I also wanted to extract the names, and came up with a variant to do just that:
grep 'From:' ~/Desktop/testfile.txt | sed -e 's/: /:^/g' | sed -e 's/ \</^\</g' | cut -f2 -d^ | pbcopy
This one is messier, as names can contain one or more spaces. After getting the From: line, sed is used (twice) to add a carat delimiter immediately after From:, and immediately before the opening bracket of the email address. I then used cut, with the delimiter changed to the carat, to extract the full name (field two) from the found lines. Again, the results are copied to the clipboard; leave this bit off for debugging.
With the names and addresses extracted, it's fairly easy to do other stuff with them. In my case, I'm reading them into a couple of array variables in a bash script, so I can then output a name and email address pair to consecutive locations on my multi-pasteboard. If you want to use the names in an array in a bash script, you'll want to change the array delimiter from a space to a newline:
Without this, your array will get split anywhere there's a space in the name values ... or so I've heard, not that it's ever happened to me!
There are several ways to open a Terminal window to the current directory in the Finder. But wouldn't it be useful if you could do the reverse and open a Finder window to the current Terminal directory? Well, you can, and you can completely control the Finder from the terminal.
I have put the code on github with full instructions on how to set it up. It works by using bash_completion, .bash_profile with some applescript to control the Finder, .inputrc and .bash_aliases.
Here are some of the features:
Changing a directory in the Terminal opens the same directory in the Finder.
You can change the Finder window view from the Terminal (column, list, icon views).
It is case insensitve, you can press Tab for menu completion, and Shift-Tab to expand bash aliases.
Open a Terminal directory to the current Finder window.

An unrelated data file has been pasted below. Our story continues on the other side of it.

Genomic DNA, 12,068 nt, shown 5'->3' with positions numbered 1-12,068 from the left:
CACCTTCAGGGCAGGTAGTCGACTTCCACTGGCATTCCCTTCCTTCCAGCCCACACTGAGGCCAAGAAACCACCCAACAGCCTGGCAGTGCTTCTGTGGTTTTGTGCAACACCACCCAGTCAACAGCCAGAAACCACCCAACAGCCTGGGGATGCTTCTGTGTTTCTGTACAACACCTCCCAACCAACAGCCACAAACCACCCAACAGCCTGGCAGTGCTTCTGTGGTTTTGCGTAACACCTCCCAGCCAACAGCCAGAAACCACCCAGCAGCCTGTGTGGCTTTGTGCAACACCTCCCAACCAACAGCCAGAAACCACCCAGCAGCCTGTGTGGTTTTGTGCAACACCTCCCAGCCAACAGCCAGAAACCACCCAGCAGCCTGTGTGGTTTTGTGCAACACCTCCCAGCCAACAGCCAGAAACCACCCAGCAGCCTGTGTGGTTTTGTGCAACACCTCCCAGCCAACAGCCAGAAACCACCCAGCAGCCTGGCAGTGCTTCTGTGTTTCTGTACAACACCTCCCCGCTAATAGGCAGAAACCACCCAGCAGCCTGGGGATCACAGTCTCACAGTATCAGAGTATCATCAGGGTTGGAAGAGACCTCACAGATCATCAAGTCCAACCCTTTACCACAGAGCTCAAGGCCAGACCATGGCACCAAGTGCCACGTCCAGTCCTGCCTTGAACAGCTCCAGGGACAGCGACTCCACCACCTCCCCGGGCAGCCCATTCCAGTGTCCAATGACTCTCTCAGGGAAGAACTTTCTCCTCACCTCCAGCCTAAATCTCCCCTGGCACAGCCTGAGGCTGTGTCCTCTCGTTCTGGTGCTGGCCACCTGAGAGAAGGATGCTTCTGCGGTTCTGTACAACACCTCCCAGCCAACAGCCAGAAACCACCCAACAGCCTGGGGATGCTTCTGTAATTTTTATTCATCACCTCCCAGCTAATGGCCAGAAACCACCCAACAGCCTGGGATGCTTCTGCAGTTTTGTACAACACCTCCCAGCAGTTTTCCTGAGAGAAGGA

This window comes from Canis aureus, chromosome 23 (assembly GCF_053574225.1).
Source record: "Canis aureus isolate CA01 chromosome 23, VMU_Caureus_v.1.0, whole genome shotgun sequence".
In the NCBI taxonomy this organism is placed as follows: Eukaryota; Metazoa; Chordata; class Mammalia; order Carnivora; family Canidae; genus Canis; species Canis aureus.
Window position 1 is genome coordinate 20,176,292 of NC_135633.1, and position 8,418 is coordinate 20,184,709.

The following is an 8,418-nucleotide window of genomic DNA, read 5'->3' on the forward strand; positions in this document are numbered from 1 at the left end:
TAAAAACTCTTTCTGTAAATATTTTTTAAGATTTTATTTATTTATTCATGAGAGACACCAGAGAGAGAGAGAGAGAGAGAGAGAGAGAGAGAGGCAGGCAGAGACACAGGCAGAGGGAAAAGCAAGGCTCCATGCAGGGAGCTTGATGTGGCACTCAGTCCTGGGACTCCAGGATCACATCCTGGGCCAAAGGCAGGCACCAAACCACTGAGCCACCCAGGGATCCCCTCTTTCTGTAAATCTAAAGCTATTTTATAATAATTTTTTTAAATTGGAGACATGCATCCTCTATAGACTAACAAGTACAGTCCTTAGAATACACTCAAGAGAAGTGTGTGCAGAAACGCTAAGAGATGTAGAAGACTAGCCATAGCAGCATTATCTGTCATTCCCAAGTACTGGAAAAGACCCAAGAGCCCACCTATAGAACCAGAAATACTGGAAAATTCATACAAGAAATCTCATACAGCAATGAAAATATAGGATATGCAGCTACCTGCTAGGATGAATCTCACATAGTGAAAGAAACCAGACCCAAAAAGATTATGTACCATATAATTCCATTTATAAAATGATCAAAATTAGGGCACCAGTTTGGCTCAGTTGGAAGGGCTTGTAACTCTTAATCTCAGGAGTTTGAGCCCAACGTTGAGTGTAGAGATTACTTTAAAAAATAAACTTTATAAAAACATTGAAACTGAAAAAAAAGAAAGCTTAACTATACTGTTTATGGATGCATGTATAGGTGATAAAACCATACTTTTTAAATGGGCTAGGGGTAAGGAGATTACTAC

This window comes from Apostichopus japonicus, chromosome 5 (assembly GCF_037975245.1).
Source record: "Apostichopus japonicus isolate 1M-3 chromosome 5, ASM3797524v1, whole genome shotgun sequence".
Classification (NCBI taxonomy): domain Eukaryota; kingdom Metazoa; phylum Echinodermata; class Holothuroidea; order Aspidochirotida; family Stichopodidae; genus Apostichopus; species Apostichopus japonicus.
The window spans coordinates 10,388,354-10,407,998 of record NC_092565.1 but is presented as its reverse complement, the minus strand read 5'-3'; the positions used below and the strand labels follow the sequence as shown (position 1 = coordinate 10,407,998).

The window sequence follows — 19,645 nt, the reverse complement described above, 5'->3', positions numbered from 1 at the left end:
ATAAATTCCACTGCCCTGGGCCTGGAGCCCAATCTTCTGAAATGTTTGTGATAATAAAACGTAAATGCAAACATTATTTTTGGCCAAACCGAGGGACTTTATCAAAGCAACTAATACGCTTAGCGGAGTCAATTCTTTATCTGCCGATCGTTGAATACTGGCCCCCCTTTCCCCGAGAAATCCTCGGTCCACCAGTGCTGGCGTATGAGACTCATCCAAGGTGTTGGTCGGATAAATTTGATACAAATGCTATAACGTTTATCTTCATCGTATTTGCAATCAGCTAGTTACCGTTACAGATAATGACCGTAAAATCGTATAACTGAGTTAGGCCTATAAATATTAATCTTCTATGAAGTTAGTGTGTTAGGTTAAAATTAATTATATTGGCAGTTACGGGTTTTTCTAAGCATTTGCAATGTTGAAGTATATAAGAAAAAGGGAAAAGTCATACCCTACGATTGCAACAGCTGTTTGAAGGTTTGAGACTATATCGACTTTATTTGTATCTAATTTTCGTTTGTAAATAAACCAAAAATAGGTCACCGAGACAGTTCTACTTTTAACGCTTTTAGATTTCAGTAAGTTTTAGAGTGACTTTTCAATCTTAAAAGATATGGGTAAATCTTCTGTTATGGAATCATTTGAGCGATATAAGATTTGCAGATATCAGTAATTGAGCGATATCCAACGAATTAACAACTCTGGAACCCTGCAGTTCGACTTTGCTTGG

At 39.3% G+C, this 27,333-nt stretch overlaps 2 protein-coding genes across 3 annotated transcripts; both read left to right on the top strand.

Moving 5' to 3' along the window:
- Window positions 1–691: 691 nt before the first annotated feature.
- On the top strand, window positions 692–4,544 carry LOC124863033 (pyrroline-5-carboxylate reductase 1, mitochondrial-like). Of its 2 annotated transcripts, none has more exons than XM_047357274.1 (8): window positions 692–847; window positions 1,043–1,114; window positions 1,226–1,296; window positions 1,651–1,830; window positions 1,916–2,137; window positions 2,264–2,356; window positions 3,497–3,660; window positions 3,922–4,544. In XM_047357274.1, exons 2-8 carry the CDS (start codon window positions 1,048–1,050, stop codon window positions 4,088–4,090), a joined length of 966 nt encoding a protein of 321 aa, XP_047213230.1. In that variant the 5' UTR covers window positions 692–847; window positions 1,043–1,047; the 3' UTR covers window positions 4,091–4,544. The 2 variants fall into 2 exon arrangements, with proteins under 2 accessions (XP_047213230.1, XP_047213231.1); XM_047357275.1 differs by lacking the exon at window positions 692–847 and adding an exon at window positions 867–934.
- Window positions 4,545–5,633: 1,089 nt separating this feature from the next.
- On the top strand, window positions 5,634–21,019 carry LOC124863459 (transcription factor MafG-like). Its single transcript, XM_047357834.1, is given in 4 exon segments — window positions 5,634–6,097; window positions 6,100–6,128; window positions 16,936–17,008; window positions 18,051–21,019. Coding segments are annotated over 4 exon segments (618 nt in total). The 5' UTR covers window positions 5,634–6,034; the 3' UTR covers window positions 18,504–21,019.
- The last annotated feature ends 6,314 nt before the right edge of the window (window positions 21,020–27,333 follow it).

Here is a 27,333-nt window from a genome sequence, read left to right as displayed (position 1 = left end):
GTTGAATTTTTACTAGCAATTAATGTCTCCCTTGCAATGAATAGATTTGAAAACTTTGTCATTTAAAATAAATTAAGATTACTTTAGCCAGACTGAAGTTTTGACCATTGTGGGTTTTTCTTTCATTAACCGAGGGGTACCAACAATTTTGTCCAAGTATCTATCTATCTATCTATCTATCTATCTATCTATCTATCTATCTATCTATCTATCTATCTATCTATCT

This code will work with both the Terminal.app and iTerm2 and should work with older macs as well
[kirkmc adds: I haven't tested this, but it sounds very useful.]
If you use top in Terminal, you may occasionally see apps with hugeVSIZE values. I know this because Witch, one of our apps, is an example of such—it's VSIZE can exceed 11GB.
In trying to figure out why this was so (short answer seems to be: we can't control it, but it's not a problem), I ran across an interesting command, vmmap. This command will spew out a ton of detail about virtual memory usage. Stringing a couple Unix commands together, though, you can extract just the summary portion of the report.
[kirkmc adds: The problem with this hint is that each line of code works for different types of volumes. If you have both local and network volumes, you need to use both; you could, of course, stick them together with a semi-colon separating them so they are, in effect, a single command.. In my tests, it's not really faster than the osascript code above, but I'm posting it because some may find it useful. If you have different results in speed or efficacy, please post in the comments.]
Imagine that you run a script automatically on your Mac, and that you want to check the result of that script. There are many ways you could do this, such as remotely connecting to the Mac, or sending the results by e-mail. But with iCloud, you can also save the output to a file and put it on iCloud, where you can access it with your favorite iCloud-compatible text editor on another Mac, or on an iOS device.
To do so, simply send the output of the script to a file like this:
So, to save a list of a directory's contents, you'd use this:
ls -al > ~/Library/Mobile\ Documents/com\~apple\~TextEdit/Documents/list.txt
That saves a file called list.txt in TextEdit's Documents folder. Look inside the ~/Library/Mobile\ Documents folder for the paths to other apps you have that can use iCloud. Each folder in the Mobile Documents folder has a Documents sub-folder. Depending on the app, you may be able to access the files on another Mac or on iOS.